The Italian archaeologist noted that excavations in Neanderthal caves along the western Mediterranean have unearthed the scorched remains of fish, crabs and other types of seafood that were prepared in the same way as the meat was cooked in Gruta de Oliveira. This shows the Neanderthals customized their diet based on geographical location, although their methods of food preparation where shared in a way that suggests the existence of a unified ancient culture.
Excavation in the Gruta de Oliveira. (João Zilhão)
Fire Was a Way of Life for Neanderthals
Archaeologists excavating inside Gruta de Oliveira dug down about 20 feet (six meters) over an area that covered about 320 square feet (30 square meters) of cave floor. Proving the existence of intergenerational knowledge related to fire management, they discovered the remains of a dozen hearths distributed throughout multiple excavation levels. The hearths were identified by the presence of burned circular outlines that surrounded their filled-in basins.
“We found burnt bones, burnt wood and ash remains,” Angelucci said. “And the rock underneath has been reddened by the heat: this is a crucial detail because it tells us that the structure is in a primary position. And it has always been there.”
In addition to being used for cooking, these hearths would have functioned as central gathering areas, especially during the coldest, darkest months of winter when the heat and light from the fires would have been a vital source of warmth and illumination.
“Fire is a fundamental element in their daily lives,” Angelucci explained, using the present tense to help the reader or listener imagine what it would have been like to live inside a huge cave more than 70,000 years ago. “It makes the place comfortable and helps socialization. It gives back that basic idea of ‘home’ that perhaps could also apply to them."
In this case, “them” refers to the Neanderthals, who pursued a lifestyle in prehistoric times that matched that of modern humans who came later. It is notable that Homo sapiens and Neanderthals lived side by side in Europe for several thousand years in apparent peace and harmony, even interbreeding in many instances to produce lasting changes in the genomes of both species (the genetic inheritance of humans of European descent contains about two percent Neanderthal DNA).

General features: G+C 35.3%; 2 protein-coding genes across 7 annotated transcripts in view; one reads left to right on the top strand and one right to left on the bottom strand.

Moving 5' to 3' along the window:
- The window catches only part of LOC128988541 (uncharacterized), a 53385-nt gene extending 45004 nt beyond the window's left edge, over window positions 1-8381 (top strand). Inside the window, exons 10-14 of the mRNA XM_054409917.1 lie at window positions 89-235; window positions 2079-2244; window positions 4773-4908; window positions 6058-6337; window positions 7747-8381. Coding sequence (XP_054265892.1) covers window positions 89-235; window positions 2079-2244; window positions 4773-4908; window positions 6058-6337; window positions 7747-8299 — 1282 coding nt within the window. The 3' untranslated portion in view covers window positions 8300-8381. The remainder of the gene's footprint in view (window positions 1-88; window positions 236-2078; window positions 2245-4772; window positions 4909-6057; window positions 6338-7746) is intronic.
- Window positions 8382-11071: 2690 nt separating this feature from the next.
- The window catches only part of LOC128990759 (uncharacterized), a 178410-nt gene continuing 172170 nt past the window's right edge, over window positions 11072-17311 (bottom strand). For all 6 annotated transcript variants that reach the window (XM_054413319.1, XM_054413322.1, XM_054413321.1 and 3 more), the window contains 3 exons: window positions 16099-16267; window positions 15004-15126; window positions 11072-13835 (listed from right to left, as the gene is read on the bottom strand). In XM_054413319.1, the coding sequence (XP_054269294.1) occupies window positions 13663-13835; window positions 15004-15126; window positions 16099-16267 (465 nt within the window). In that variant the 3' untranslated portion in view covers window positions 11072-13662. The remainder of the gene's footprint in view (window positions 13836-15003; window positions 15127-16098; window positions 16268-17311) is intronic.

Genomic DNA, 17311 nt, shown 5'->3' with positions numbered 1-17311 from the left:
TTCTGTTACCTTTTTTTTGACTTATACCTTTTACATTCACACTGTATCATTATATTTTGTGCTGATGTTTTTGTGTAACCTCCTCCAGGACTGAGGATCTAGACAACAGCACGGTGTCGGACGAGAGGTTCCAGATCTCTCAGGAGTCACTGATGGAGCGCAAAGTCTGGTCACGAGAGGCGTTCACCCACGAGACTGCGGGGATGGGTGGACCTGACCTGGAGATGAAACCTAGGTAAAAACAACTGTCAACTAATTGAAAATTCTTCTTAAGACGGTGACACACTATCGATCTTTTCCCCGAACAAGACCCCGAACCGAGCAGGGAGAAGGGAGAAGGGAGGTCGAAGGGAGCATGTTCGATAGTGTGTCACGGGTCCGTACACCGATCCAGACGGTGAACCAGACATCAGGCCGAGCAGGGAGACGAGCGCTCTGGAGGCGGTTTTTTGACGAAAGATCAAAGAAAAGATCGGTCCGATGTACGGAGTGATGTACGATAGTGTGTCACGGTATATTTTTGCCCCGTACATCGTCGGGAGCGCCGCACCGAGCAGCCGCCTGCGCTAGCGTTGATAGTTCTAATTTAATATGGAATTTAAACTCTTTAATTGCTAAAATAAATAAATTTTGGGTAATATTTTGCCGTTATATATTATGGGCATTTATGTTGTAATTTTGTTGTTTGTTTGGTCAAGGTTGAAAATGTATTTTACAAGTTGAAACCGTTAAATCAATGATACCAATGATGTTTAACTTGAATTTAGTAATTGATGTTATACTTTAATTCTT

Could the Neanderthal ability to manage fire end up upgrading their categorization to being within the same species as modern humans? (Berit Kessler / Adobe Stock)
The Remarkable Truth about Neanderthals Now Revealed
The reputation of the Neanderthal has been steadily rehabilitated, to the point where they are now recognized as being close to humans in all capacities. It is now known that Neanderthals buried their dead and performed rituals to assure the safe passage of the deceased into the afterlife. They also created enduring artwork that decorates cave walls in Europe to this day.
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Neanderthals made tools, jewelry and other items identical to those found at ancient human archaeological sites, showing cleverness and endless creativity. And as this new study has revealed, Neanderthals also started controlled fires and managed them just as efficiently as their human counterparts did in prehistoric times.
Taken as a whole, the evidence does not support a strict cultural and social separation between Homo sapiens and Neanderthals. The fact that they were biologically compatible and could breed with each other and produce offspring adds further strength to the assertion that the Neanderthals were really just another version of humans, with some unique traits but even more commonalities.
Top image: Representational image of Neanderthals by a fire. Source: Jeff Whyte / Adobe Stock
By Nathan Falde